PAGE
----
In national contexts, EU projects play an important role in the adoption of RRI. Beyond EC funding schemes, national funding agencies in countries such as Norway, the United Kingdom, and the Netherlands promote the integration of RRI in research projects. The Research Council of Norway, for instance, requires that researchers applying to biotechnology, nanotechnology, and Information Communication Technology (ICT) funding programs describe in their proposals how they plan to conduct their research according to RRI frameworks. In the UK and Norway, RRI frameworks highlight the dimensions of inclusion, anticipation, reflection, and responsiveness to inform research and innovation practices [12,13]. Definitions of RRI are diverse [14,15]. Yet arguably, components for realizing RRI in research practices—such as public engagement, interest in value pluralism, and interdisciplinary collaborations [16]—coincide with a concern for the production of science for the “public good.” And even though RRI requires that research and innovation are oriented toward the public good, what the “public good” entails in particular contexts remains undefined. If research and development (R&D) actors, for instance, interpret the public good mainly in terms of market needs, that would not counter tendencies to depoliticize science [17]. Furthermore, research calls and programs preclude defining how R&D actors shall translate RRI into practice. Rip [18] points out a lack of definition as a general characteristic of RRI policies.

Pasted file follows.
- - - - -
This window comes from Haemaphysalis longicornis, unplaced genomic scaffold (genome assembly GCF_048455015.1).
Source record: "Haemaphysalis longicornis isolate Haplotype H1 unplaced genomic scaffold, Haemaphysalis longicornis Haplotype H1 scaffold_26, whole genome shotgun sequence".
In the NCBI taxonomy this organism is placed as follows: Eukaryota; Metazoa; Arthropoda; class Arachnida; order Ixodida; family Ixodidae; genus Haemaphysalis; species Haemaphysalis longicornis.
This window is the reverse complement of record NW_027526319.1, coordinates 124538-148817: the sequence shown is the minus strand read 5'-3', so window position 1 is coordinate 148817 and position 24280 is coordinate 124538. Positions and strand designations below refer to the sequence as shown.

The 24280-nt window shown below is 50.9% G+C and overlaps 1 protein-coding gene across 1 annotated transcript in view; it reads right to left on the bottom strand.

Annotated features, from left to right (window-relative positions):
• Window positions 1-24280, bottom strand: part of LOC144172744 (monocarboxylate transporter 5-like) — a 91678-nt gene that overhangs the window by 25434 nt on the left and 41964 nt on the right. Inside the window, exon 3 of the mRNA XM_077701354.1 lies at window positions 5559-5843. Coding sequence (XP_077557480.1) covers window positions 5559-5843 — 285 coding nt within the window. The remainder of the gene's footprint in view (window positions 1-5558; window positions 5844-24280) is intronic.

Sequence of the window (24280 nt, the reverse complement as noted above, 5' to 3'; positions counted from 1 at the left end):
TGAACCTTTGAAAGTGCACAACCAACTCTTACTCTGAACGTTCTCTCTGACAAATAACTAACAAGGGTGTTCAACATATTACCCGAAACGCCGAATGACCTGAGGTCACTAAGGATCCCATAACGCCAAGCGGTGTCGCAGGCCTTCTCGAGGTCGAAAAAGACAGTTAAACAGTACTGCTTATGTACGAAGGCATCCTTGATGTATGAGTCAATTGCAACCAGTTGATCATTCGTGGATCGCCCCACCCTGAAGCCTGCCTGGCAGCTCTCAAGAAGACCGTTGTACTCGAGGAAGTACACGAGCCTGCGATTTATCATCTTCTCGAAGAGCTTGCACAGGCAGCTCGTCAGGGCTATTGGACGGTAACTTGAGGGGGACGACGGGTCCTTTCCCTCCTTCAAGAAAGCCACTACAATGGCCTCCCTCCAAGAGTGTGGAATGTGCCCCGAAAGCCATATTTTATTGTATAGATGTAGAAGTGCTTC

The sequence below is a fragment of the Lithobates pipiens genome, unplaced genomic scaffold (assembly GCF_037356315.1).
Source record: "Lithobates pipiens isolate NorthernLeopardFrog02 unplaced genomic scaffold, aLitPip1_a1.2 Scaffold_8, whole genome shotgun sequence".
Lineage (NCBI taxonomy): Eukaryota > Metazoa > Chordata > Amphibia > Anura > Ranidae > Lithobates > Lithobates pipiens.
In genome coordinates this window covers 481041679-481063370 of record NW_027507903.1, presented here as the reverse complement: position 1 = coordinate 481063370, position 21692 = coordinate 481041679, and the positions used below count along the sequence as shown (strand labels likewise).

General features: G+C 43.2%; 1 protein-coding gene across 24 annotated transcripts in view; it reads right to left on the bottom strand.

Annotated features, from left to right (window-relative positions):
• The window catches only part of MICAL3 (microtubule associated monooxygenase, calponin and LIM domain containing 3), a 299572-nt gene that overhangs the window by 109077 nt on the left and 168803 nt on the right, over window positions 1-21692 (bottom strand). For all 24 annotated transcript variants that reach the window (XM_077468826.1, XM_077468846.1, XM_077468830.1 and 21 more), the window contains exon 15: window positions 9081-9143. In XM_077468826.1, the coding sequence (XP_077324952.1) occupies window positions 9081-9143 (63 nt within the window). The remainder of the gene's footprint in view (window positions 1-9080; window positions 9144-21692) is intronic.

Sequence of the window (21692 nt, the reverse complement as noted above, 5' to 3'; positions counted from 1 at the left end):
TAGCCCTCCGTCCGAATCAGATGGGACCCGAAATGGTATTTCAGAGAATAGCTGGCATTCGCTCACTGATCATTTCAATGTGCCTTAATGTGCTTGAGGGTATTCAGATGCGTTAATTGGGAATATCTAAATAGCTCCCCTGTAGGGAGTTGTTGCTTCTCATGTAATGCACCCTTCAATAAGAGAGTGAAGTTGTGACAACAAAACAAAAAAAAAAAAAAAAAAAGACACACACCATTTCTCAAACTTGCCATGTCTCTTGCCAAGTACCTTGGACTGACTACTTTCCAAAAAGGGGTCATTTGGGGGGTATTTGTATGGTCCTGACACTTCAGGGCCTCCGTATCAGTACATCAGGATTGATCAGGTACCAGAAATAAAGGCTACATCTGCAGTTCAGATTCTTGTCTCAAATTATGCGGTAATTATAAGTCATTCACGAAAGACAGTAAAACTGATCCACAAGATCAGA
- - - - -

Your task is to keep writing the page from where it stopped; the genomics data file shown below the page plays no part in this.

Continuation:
In our view, such definitions should occur within the context of specific interdisciplinary collaborations and remain an empirical question. A lack of definition could lead to misunderstandings that could undermine such collaborations. However, it can also provide room for inventiveness, which is a necessary condition for experimentation. In this paper, we explore these issues by first identifying three key challenges RRI poses in interdisciplinary collaborations, drawing on our experiences as social scientists working with natural scientists, primarily in the life sciences in Norway: newness, indeterminacy, and complexity. Second, we invite the reader to think of these challenges not as limiting attributes of RRI but as experimental conditions.